Seventh grade is always a tough time to be a kid. But when you fall on Halloween and break your tailbone, it can be even tougher. I remember wincing while biting my lip when the doctor suggested I sit on an inflatable “donut” to relieve the pressure of the hard desk chairs in school until I healed. Was he kidding? I’m supposed to walk around with a floatie pillow for my ass, and sit on it? And not expect to be ridiculed?
Like I said, it was a tough time. I endured enough ridicule for a day or two before I gave up on the floatie altogether and decided gritting my teeth and/or sitting on one leg would just have to do.
It wasn’t until years later, when my son was born in ’04, that I’d experience tailbone pain again. He was my VBAC, and he was my biggest baby, and he was stuck coming out with shoulder dystocia. Besides ripping me every way to Sunday, they re-broke my tailbone just to get him out of me. To say it was a traumatic birth experience would be understating it by A LOT.
Ever since that day, my tailbone has ached in a way it didn’t before. I am not particularly sure why – it may not have healed correctly, or perhaps it was such a bad re-break that day. Nonetheless, sitting directly on my tailbone as others can do for me is impossible. Sometimes sitting on the floor for too long will make it ache. And, as you can imagine, each pregnancy since has been particularly trying in that area, nevermind the ridiculous fact that all doctors want you to do is sit.directly.on.your.tailbone while giving birth, so they can “see” the action. It’s why I labor at home for as long as I can.
With Baby Sis, our OB was a God-send. We arrived at the hospital that night with the explicit request that we only get checked, and he obliged, checking me and sending me home, knowing I knew what I was doing. After laboring and resting all night, I arrived early the next morning at 8cm, practically ready to rock and roll, and she was born a short time later. He knew I didn’t want to sit, because of my tailbone, and the entire staff was great in allowing me to ‘do my thing’ until it came time to push.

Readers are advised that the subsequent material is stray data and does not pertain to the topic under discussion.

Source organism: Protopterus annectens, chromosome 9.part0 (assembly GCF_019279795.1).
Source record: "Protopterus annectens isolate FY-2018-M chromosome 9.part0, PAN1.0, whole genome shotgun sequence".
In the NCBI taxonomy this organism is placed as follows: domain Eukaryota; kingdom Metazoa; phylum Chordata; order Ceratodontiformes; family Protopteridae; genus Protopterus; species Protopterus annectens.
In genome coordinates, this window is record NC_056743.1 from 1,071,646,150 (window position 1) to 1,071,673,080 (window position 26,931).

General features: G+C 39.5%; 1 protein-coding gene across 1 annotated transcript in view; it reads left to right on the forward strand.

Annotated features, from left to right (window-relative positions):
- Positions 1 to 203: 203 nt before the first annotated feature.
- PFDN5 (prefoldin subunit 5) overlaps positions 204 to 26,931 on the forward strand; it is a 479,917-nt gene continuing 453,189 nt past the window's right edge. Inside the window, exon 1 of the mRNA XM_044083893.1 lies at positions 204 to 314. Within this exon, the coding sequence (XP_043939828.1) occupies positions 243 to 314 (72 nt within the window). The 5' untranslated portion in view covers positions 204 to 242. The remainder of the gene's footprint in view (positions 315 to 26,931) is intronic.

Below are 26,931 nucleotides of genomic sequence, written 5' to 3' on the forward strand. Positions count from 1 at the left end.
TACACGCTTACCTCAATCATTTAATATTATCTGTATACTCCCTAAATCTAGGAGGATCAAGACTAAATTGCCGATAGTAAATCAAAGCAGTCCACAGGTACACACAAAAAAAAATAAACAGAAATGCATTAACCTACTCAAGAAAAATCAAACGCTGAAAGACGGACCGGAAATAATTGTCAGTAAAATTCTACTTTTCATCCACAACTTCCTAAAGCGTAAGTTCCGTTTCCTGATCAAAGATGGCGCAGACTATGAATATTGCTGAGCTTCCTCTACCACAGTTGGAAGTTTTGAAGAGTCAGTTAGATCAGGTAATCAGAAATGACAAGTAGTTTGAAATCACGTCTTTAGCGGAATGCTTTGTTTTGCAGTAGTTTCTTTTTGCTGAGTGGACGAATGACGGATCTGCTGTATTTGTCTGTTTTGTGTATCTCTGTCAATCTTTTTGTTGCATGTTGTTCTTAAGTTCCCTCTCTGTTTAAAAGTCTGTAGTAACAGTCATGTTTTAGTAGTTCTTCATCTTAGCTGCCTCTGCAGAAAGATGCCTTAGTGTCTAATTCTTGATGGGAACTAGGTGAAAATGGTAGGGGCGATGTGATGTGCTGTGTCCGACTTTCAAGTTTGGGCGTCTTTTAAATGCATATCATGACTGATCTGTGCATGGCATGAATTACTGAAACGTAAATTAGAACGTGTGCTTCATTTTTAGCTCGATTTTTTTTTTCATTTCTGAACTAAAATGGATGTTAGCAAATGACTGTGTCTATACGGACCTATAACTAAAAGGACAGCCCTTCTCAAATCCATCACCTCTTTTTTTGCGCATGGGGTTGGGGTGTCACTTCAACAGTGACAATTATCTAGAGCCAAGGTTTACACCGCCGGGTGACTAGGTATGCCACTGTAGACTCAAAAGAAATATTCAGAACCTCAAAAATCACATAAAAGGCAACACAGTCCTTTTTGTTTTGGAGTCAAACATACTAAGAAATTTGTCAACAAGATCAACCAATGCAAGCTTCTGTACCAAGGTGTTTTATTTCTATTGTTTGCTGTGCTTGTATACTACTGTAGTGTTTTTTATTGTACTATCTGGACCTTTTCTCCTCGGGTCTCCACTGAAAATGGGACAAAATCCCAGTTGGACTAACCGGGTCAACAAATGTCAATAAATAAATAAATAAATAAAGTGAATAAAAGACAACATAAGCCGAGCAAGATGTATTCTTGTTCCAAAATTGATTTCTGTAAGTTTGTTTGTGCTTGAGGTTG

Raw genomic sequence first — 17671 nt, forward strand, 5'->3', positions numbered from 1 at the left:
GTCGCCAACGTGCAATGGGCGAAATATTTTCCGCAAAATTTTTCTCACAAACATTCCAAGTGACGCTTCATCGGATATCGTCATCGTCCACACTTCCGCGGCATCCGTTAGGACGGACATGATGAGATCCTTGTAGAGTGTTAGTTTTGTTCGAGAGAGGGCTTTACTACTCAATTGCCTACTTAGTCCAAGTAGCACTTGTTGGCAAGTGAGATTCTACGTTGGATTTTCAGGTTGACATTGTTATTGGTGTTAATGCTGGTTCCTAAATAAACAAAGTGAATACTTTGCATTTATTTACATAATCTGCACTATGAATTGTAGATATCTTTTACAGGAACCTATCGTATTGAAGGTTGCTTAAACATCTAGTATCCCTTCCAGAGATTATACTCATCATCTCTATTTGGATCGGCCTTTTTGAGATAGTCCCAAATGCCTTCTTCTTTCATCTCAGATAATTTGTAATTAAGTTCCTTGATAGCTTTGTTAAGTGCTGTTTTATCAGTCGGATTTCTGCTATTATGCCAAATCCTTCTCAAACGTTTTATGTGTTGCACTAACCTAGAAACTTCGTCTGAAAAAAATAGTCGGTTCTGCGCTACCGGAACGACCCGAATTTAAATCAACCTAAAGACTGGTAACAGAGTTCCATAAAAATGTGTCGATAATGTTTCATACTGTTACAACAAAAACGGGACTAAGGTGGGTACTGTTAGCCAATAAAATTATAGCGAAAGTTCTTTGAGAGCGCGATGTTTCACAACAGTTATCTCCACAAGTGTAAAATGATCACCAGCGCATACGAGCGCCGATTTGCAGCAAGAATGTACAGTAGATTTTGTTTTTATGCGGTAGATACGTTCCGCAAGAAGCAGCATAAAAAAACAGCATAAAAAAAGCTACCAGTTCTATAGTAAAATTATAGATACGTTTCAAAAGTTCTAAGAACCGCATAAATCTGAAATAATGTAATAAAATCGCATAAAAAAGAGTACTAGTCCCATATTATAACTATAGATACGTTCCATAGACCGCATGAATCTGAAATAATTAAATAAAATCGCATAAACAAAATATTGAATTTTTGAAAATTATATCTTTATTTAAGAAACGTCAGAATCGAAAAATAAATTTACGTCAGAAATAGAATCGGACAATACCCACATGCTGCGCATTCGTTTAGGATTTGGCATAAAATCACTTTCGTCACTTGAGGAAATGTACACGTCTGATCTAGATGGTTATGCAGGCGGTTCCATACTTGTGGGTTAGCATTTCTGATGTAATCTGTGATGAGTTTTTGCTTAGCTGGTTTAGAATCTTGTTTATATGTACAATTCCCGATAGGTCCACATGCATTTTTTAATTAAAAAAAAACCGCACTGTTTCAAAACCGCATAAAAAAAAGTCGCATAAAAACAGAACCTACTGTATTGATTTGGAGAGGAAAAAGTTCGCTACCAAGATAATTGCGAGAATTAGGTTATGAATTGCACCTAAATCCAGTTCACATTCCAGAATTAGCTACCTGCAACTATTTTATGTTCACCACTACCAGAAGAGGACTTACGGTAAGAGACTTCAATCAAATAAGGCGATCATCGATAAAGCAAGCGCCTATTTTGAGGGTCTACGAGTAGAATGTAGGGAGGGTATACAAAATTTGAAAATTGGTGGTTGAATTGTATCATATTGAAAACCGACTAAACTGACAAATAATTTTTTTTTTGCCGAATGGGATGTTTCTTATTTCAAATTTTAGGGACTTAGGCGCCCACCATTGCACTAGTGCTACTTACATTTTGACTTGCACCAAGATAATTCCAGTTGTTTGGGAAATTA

With Baby Dude, new hospital and area, I didn’t even go in and get checked when labor came on. I knew I wasn’t ready to go yet, and so I stayed home to wait for our in-laws, trying to find peace in the wee hours of the night. But Baby Dude’s position in me was quite different. I couldn’t rest at all. He was directly on my tailbone, applying pressure. These were different labor pains than what I was used to, and I was quite concerned about how this would play out for my poor tailbone.
I, again, arrived at the hospital at 8cm, but this time begging, pleading for pain relief for my tailbone. Each contraction forced him further down and made my tailbone feel like it was pulling apart, like I was being split in two like a wishbone. Despite my rockin’ and rollin’ labor-wise, the second the epidural hit and I sat on my tailbone, my dilation didn’t progress. At all. It was almost like the position I was in stopped him up like a cork inside me, and I stayed at an 8cm until I could feel again, and move myself. But this time, the pain was worse, as I had now been on my tailbone for a couple hours. There was no time for any relief, anything, it was all worn off, I was even worse pain now, and, since I moved, it was time. I pushed through that pain, through the labor pain and tailbone pain and birthed my second largest child, a full pound heavier than my previous.
I am hoping against hope this child remains a teeny one. One that doesn’t seemingly influence my poor tailbone in any way. Labor is tough enough on a woman’s body, but couple that with excruciating tailbone splitting pain, and you’ve got a nightmare.
My tailbone has never officially ‘healed,’ and it always hurts. Just last night, at my son’s Christmas performance, our family stood for twenty-five minutes waiting to enter the gymnasium. I didn’t think simply standing would affect me, but it did. This morning I could barely walk properly. My adoring husband took our children to school while I popped a couple ibuprofen and applied my ol’ trusty heating pad.
I’ve still got twelve weeks to go in this pregnancy, too. I hope all this achin’ isn’t a foreshadowing of things to come. And by ‘things to come,’ I mean, a God-awful labor.
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